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Delivering Actives via Solid Lipid Nanoparticles and Nanostructured Lipid Carriers: Part I
By: Johann W. Wiechers, PhD, JW Solutions, and Eliana B. Souto
Posted: September 29, 2010, from the October 2010 issue of Cosmetics & Toiletries.
- Figure 1. The differences between SLNs and NLCs
- Figure 2. A schematic overview of both the hot and cold homogenization
- Figure 3. The lipid/active ratio will determine the SLN/NLC produced
- Figure 4. The effect of adding chemically different lipids to a pure lipid
- Figure 5. Selection criteria of lipid materials for SLNs and NLCs
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Waxes: The available information about the influence of waxes on the behavior of SLNs is much sparser. Jenna and Gohla compared SLNs made of wax and glycerides and concluded that SLNs based on glycerides such as glyceryl monostearate and glyceryl behenate showed good drug encapsulation but poor physical stability, while SLNs based on wax such as beeswax and cetyl palmitate showed the opposite.14 The waxes were clearly more crystalline than the lipids, but later research showed that careful mixing of the wax with other lipids could reduce crystallinity. For instance, Attama and Müller-Goymann showed that the crystallinity of beeswax was reduced by the inclusion of heterolipids like phosphatidyl cholined or homolipids like goat fate.1
General criteria: The general purpose of SLNs and NLCs is to deliver lipophilic active ingredients and APIs into the skin. To achieve this, the entrapment efficiency (EE%) and the loading capacity (LC%) are important. These are determined by the capability of the lipid phase to dissolve the active at 80°C as well as the crystallization behavior during cooling, described above. Mixing very different lipids leads to imperfections in the crystal structure, allowing for a higher LC% but also potentially causing supercooling due to the difference between melting and crystallization temperatures.
The level of supercooling is different for each lipid and can be easily assessed by DSC. When working with pure lipids such as triacylglycerols having a high melting point and a high crystallization temperature, the addition of lipid molecules with small chain length will decrease the temperatures of both phenomena. This means that the amount of supercooling may increase; i.e., the difference between the melting and crystallization temperatures may be increased (see Figure 4).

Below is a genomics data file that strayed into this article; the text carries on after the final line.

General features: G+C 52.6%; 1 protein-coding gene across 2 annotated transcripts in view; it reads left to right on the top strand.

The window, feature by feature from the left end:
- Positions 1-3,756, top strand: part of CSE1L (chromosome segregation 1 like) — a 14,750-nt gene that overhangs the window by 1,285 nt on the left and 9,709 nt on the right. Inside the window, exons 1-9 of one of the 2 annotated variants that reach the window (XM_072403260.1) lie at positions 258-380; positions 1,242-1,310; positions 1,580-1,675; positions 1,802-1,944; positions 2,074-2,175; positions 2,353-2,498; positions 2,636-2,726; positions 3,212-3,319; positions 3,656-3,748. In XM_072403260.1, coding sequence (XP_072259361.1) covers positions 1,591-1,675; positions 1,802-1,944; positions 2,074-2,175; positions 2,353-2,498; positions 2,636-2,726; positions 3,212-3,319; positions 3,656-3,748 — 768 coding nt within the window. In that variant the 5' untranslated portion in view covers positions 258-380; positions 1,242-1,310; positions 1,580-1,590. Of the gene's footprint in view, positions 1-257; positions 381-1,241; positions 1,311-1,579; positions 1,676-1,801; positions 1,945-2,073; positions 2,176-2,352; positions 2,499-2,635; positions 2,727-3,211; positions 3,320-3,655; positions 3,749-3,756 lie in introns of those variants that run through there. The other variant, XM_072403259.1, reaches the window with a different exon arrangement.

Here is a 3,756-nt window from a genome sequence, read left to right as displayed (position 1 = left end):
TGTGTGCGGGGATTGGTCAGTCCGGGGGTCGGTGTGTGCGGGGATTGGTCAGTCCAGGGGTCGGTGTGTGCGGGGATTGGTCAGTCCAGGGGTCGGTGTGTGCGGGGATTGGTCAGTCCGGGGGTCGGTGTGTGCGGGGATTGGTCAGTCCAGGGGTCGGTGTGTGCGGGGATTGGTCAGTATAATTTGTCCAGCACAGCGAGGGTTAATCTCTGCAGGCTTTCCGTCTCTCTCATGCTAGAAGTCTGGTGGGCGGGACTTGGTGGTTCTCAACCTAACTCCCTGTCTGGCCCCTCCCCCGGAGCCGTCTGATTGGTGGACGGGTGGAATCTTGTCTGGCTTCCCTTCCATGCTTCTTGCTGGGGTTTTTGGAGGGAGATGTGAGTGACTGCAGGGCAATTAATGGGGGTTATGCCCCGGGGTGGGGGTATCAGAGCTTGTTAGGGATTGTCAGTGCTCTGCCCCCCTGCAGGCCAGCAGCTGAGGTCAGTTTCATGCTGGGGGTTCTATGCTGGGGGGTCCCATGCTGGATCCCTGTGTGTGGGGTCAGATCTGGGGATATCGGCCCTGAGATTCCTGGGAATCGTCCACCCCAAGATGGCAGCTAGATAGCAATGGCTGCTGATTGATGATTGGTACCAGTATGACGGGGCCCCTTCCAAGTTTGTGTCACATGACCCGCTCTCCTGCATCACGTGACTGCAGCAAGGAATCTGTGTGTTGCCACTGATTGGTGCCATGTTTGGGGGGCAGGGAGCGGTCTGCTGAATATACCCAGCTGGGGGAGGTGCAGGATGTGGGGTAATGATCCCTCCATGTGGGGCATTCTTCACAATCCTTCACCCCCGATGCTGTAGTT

This figure illustrates the impact of the chemical difference between a pure lipid and an added lipid. Looking from the left to the right of the graph, the chemical difference between the pure lipid and the added lipid increases. The opposite is also valid; the addition of long-chain fatty molecules to lipid materials of low crystallization temperatures decreases the amount of supercooling. During preparation, the emulsified dispersion must be cooled below the critical crystallization temperature of the lipid materials, i.e. much below their melting temperature, in order to crystallize and obtain solid lipid particles. If this critical temperature is not reached, the particles remain in the liquid state and an emulsion of supercooled, liquid droplets is obtained rather than the desired SLN or NLC dispersion.8 As a consequence, all the benefits of SLNs and NLCs are lost since such systems no longer offer the enhanced physical and chemical stability above o/w emulsions.
All the above described scientific background is summarized in two schematics. In Figure 5a, the influence of the crystallinity state of the lipids, which can be modulated via the choice of lipid, on the efficacy of SLNs and NLCs as skin delivery systems is shown. In Figure 5b, some practical experiments that assist in selecting the right lipids are indicated. The formulator must first decide whether SLNs or NLCs will be developed. In the majority of cases, the choice will be for NLCs due to their higher LC%. Then, a couple of suitable lipids are selected based on high and low solubilities for the active ingredient (see Figure 5b). Therefore, solubility experiments are performed at 80°C in which the chemical stability of the active ingredient is also measured. Wherever possible, it is recommended to use hot high pressure homogenization but for this process, it is essential that the active ingredient is not thermolabile.